Sunday, July 14, 2019

Middle Eastern Leek & Veggie Soup with Dilled Yogurt & Sumac for Souper (Soup, Salad & Sammie) Sundays

I was going to make the Middle Eastern Leeks with Yogurt, Dill & Sumac recipe from Diana Henry this week for our Cuisine Spotlight at I Heart Cooking Clubs and ran out of time. Since I had the leeks, yogurt, dill and my big bottle of sumac to use up, I decided to turn the leeks into a soup and use the yogurt sauce as a topping.


Diana's original recipe for the leeks and sauce is here. Below is my adapted soup recipe.

 
Middle Eastern Leek Soup with Dilled Yogurt & Sumac
Inspired & Adapted from Diana Henry
(Serves 4 to 6)

2 Tbsp olive oil
6 to 8 medium leeks
1/2 tsp salt
2 tsp smoked paprika
1 tsp Aleppo pepper
1 tsp sumac + extra for garnish
2 cloves garlic, sliced
6 cups low-sodium vegetable broth
1 Tbsp chopped fresh dill 
1 medium zucchini, chopped 
3 medium Yukon Gold potatoes, chopped
juice of 1/2 lemon, or to taste
sea salt and black pepper to taste
lemon slices for garnish
Dilled Yogurt Sauce (recipe below)

Remove the tough outer leaves from the leeks and discard. Slice off the base of each one, and the dark green leaves at the top, leaving the lighter green and white parts. Cut the leeks into 1 1/2 inch lengths or leave them whole. Wash them really well, making sure that you get rid of any grit or soil and pat dry.

Heat oil in a large heavy bottom soup pot over medium heat. Add the leeks and salt and cook until leeks are softened, about 8 minutes, stirring so they don't brown. Add the smoked paprika, Aleppo pepper, sumac, and garlic and cook another minute or two until the spices are fragrant. Add the veggie broth and dill and bring to a boil, then add zucchini and Yukon Gold potatoes. Reduce heat and simmer for about 10-15 minutes, until veggies are softened but not mushy. 

Take about 2 cups of the soup and blend until smooth, then stir back into the pot. Add lemon juice and salt and black pepper to taste. Ladle into bowls and serve with a scoop of the yogurt sauce, a sprinkling of sumac and a slice of lemon. Enjoy!

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Dilled Yogurt Sauce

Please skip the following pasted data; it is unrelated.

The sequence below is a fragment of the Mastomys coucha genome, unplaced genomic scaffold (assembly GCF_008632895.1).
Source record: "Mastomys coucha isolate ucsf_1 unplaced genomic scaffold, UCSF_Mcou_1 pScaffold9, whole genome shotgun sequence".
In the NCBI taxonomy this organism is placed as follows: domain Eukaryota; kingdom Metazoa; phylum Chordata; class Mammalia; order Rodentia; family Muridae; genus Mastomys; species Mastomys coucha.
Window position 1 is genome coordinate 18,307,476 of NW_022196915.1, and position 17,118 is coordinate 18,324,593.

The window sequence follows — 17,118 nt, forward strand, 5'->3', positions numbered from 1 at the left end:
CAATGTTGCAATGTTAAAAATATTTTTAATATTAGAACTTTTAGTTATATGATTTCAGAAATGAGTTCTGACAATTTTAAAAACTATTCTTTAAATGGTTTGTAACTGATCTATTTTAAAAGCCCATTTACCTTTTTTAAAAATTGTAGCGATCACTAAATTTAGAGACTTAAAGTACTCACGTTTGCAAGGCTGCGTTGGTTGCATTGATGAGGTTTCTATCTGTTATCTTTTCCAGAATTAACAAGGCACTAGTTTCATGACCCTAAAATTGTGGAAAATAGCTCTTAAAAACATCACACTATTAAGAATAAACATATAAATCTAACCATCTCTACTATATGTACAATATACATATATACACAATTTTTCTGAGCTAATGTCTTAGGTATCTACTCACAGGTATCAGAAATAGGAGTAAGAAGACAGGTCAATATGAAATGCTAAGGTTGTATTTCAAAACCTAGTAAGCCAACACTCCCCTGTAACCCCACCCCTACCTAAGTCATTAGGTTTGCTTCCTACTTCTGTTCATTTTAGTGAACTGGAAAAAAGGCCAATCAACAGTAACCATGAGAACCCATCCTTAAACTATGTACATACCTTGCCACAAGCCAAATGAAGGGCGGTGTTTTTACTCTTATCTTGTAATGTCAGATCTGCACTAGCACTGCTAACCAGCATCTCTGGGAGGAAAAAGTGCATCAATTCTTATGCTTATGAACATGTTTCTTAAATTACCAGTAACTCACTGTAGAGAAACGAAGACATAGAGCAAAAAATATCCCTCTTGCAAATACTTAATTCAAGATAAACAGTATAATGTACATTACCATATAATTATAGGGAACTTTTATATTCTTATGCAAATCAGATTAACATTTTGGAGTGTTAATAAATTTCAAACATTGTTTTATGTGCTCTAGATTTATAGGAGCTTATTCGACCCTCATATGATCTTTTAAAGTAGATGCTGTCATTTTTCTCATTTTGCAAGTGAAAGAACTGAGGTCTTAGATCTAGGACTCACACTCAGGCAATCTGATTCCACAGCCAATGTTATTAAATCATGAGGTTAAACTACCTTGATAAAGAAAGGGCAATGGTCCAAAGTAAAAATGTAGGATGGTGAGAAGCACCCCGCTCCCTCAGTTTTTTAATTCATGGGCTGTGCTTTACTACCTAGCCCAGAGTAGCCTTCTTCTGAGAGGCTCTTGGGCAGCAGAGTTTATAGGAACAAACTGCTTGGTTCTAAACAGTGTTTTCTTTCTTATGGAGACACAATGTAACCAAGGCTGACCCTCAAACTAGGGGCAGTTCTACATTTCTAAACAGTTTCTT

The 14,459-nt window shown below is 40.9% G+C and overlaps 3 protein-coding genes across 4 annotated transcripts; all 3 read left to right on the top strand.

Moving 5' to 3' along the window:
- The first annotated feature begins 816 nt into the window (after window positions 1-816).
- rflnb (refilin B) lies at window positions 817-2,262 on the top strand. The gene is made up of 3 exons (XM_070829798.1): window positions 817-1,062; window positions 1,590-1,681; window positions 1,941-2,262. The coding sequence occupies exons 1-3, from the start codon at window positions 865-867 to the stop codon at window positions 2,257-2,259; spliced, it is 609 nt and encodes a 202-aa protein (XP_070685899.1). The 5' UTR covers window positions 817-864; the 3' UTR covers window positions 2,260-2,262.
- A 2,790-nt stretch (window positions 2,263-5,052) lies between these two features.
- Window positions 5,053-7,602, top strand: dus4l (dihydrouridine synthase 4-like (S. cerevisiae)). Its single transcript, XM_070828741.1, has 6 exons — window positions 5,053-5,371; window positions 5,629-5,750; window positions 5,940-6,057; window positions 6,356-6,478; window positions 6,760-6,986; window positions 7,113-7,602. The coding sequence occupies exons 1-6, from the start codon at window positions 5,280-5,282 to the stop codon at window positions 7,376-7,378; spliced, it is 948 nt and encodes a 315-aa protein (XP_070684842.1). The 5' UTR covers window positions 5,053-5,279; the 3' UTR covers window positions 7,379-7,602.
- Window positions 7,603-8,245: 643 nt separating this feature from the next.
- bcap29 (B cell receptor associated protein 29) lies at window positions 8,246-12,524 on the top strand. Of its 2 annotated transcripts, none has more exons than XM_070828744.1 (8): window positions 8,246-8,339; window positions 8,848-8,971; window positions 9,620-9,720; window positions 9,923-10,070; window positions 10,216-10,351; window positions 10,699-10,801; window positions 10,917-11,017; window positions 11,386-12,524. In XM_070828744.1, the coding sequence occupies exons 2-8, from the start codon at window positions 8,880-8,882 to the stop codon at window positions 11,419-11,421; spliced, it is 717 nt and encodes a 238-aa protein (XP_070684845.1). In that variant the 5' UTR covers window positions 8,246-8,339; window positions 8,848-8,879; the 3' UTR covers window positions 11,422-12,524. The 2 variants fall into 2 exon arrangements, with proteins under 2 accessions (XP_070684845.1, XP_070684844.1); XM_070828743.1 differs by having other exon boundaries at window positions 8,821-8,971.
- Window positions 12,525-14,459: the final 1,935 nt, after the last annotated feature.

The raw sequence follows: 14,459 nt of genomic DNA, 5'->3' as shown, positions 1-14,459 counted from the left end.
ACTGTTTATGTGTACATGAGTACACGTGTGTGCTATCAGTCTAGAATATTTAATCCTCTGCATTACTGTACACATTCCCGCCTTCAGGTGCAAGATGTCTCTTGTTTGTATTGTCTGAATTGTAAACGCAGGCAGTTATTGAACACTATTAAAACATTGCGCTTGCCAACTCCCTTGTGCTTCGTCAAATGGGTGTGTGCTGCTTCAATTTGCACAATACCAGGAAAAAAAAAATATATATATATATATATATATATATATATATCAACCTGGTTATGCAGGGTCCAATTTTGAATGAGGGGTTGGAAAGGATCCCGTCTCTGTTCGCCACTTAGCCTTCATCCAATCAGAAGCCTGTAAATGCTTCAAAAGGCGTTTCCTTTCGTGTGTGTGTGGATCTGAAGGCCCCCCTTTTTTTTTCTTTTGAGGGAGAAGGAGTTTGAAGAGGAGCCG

Adapted from Diana Henry via TheTelegraph.com
(Makes 2  cups)

2 cups Greek yogurt
2 cloves garlic, minced
2 Tbsp chopped fresh dill
2 Tbsp Dijon mustard
juice of 1 lemon

Mix the yogurt with the garlic, dill, mustard, lemon juice and some salt and pepper. You can thin it further if you like by adding water or milk (buttermilk is good if you have any). Serve with the soup. Keep leftovers tightly covered in the fridge for up to a week. 


Notes/Results: A tasty savory soup that is not too heavy with just enough spice. The yogurt sauce with its dill and lemon keep it cool and is really good when stirred into the broth. Whenever I use sumac, I am always reminded of how much I like its almost tart, lemon-ish flavor. I think the dilled yogurt sauce would be delicious on any steamed or grilled vegetable or for pita bread. I will happily make it again.


Linking up to IHCC for the July Cuisine Spotlight: Middle Eastern theme.  


Let's take a look into the Souper Sundays kitchen and see who is here this week.


Lovely Simona of briciole is back with a fresh Tomato, Cucumber and Radish Salad and says, "I am currently fascinated by the pale green, deeply ribbed, long Armenian cucumbers (cetrioli armeni), whose flesh is mild- and sweet-tasting. Genetically they are a musk melon (Cucumis melo var. flexuosus), rather than a cucumber (Cucumis sativus). The addition of peppery radishes creates a pleasant contrast of flavors, accented by fresh basil (basilico), indispensable companion."